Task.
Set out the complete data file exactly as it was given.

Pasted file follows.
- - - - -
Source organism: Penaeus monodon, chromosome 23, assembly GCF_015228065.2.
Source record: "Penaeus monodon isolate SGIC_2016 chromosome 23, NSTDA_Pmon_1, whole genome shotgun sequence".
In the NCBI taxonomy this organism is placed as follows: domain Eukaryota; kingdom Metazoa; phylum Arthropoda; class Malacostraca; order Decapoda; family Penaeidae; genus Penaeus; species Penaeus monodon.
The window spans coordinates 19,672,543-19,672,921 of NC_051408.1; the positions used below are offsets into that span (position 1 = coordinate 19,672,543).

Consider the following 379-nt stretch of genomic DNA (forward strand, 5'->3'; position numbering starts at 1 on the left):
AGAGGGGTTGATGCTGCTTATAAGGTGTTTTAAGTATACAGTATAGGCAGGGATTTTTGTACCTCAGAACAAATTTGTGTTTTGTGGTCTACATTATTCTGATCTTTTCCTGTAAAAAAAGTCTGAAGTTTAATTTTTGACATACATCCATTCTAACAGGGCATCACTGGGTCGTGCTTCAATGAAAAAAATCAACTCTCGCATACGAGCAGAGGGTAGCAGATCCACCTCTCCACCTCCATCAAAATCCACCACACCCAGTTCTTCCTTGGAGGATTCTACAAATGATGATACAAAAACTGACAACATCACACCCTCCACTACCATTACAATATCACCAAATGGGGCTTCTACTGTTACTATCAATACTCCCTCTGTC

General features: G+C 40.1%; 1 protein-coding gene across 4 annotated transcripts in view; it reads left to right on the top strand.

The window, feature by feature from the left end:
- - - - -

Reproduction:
Source organism: Penaeus monodon, chromosome 23, assembly GCF_015228065.2.
Source record: "Penaeus monodon isolate SGIC_2016 chromosome 23, NSTDA_Pmon_1, whole genome shotgun sequence".
In the NCBI taxonomy this organism is placed as follows: domain Eukaryota; kingdom Metazoa; phylum Arthropoda; class Malacostraca; order Decapoda; family Penaeidae; genus Penaeus; species Penaeus monodon.
The window spans coordinates 19,672,543-19,672,921 of NC_051408.1; the positions used below are offsets into that span (position 1 = coordinate 19,672,543).

Consider the following 379-nt stretch of genomic DNA (forward strand, 5'->3'; position numbering starts at 1 on the left):
AGAGGGGTTGATGCTGCTTATAAGGTGTTTTAAGTATACAGTATAGGCAGGGATTTTTGTACCTCAGAACAAATTTGTGTTTTGTGGTCTACATTATTCTGATCTTTTCCTGTAAAAAAAGTCTGAAGTTTAATTTTTGACATACATCCATTCTAACAGGGCATCACTGGGTCGTGCTTCAATGAAAAAAATCAACTCTCGCATACGAGCAGAGGGTAGCAGATCCACCTCTCCACCTCCATCAAAATCCACCACACCCAGTTCTTCCTTGGAGGATTCTACAAATGATGATACAAAAACTGACAACATCACACCCTCCACTACCATTACAATATCACCAAATGGGGCTTCTACTGTTACTATCAATACTCCCTCTGTC

General features: G+C 40.1%; 1 protein-coding gene across 4 annotated transcripts in view; it reads left to right on the top strand.

The window, feature by feature from the left end: